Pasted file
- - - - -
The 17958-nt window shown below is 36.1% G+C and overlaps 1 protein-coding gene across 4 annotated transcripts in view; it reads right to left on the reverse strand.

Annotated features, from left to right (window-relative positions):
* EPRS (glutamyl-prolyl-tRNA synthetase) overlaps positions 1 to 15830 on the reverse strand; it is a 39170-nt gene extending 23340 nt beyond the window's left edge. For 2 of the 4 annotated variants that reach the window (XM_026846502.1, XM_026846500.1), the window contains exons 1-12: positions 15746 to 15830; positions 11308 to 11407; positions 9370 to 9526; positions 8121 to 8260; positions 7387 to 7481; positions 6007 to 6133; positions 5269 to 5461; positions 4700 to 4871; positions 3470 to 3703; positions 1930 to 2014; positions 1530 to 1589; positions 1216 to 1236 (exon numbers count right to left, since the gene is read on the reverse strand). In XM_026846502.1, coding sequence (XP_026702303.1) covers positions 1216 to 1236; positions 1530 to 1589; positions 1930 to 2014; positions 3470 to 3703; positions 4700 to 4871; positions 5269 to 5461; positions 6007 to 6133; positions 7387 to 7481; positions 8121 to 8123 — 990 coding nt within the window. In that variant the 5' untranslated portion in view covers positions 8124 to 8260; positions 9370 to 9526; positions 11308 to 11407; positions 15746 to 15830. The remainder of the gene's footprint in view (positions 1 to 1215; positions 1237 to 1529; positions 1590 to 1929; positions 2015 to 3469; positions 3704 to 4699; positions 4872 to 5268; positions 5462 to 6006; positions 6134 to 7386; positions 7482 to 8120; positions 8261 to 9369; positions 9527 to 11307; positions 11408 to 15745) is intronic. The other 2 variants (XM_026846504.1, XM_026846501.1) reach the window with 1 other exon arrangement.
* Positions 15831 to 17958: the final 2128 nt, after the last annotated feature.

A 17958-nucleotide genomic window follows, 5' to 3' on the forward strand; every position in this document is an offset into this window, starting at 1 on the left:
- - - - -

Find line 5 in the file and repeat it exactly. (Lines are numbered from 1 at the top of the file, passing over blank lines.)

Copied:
A 17958-nucleotide genomic window follows, 5' to 3' on the forward strand; every position in this document is an offset into this window, starting at 1 on the left: